It is a mental illness

Well I suppose you can provide the proof for that statement. Your frothy-mouthed hatred is, however, entirely reasonable I suppose.

He/she doesn't have to. They are not the ones trying to propogate fairy tales. It is on such fantasists that the burden of proof lies.



The least anyone can do is hold themselves to the values they supposedly value. If you value evidence then use it and avoid making statements without evidence.

And accusing people of being mentally ill really does not win debates. It is merely trying to propagate another unpleasant fairy tale.

Laurence Boyce said...

I think religion is a form of mental illness, which is not the same as saying that religious people are all mentally ill. It’s the beliefs themselves which are mental. If I say that Elvis is alive, you’ll think I’m mad. If I say that Jesus is alive, you’ll just think this guy is some sort of Christian. In fact psychiatrists are trained not to use religious belief as a sign of mental illness, but this just goes to show how deeply entrenched the double standard has become. It is a double standard which ought to trouble every religious believer, though it rarely seems to. That said, in the extreme cases where people allow religion to take over pretty much every aspect of their lives, then that really does constitute mental illness in my view.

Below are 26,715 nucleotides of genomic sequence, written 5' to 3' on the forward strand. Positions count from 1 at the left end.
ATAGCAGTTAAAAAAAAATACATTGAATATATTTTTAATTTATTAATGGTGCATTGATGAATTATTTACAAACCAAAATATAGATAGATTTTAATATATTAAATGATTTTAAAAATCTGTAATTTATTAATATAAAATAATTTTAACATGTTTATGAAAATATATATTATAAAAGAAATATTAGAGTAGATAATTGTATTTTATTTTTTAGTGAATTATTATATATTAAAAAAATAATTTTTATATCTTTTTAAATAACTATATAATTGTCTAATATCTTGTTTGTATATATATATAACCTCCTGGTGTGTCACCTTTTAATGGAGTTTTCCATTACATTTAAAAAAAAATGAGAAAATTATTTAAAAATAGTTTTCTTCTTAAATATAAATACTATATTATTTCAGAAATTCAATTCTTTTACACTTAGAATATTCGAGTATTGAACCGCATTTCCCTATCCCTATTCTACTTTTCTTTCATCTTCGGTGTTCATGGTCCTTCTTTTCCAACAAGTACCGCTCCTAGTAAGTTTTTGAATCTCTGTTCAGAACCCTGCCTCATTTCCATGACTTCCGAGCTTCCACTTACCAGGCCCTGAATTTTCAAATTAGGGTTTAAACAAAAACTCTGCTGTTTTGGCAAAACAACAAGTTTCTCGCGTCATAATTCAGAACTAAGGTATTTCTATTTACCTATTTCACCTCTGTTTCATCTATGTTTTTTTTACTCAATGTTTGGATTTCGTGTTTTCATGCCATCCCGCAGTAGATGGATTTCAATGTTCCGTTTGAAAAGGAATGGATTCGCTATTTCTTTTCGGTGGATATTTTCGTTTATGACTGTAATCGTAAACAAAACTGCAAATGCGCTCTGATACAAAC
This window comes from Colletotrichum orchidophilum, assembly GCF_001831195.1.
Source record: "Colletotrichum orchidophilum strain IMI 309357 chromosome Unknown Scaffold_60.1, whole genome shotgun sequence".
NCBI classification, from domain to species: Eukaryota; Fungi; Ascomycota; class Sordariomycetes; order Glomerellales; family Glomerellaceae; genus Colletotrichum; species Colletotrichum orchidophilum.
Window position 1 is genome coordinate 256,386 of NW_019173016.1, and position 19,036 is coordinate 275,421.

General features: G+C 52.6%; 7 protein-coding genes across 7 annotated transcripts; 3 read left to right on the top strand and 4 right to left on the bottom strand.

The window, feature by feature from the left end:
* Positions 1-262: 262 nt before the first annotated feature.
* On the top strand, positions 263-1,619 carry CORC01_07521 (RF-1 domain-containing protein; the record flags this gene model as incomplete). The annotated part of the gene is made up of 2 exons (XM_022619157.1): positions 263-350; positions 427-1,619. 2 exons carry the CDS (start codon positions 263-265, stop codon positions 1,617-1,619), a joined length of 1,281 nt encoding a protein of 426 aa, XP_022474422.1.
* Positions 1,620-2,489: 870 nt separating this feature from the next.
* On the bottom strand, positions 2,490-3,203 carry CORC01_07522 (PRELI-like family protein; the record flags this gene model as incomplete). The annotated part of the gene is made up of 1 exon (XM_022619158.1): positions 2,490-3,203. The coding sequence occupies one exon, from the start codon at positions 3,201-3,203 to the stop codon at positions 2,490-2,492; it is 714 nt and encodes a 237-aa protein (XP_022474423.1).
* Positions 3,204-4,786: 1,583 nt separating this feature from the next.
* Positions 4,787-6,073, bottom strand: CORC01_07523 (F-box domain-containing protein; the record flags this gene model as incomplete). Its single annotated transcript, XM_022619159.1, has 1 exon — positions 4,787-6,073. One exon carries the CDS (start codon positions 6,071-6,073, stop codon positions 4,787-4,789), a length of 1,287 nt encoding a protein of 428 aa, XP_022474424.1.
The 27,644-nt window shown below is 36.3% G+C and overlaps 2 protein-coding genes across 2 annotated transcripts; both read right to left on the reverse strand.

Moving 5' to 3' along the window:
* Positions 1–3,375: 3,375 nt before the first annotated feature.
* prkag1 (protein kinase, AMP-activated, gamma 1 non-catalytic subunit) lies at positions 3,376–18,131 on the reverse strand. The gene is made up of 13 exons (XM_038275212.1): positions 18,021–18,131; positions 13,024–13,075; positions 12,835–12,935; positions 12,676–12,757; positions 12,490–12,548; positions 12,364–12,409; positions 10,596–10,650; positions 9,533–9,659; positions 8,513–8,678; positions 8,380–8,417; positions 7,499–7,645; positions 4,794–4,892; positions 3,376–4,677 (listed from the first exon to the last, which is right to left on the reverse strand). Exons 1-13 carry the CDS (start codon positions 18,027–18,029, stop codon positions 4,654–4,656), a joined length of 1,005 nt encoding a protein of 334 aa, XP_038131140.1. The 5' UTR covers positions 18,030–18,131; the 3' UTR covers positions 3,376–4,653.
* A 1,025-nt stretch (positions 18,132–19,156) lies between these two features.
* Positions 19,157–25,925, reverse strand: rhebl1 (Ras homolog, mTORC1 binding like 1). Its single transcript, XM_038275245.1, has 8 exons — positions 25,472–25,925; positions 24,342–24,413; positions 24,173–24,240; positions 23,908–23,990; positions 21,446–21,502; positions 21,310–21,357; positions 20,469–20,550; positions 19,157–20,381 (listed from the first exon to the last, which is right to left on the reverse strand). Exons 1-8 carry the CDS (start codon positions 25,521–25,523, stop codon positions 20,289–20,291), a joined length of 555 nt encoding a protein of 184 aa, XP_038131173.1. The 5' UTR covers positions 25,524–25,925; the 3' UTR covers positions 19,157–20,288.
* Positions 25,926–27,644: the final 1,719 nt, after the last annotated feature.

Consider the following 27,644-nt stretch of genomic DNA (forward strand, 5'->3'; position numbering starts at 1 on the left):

Anonymous said...

"Utter piffle. Religious terrorism is implicitly carried out in the name of religion. Evil acts such as those by Stalin who just happen to be atheists were hardly carried out in the name of atheism."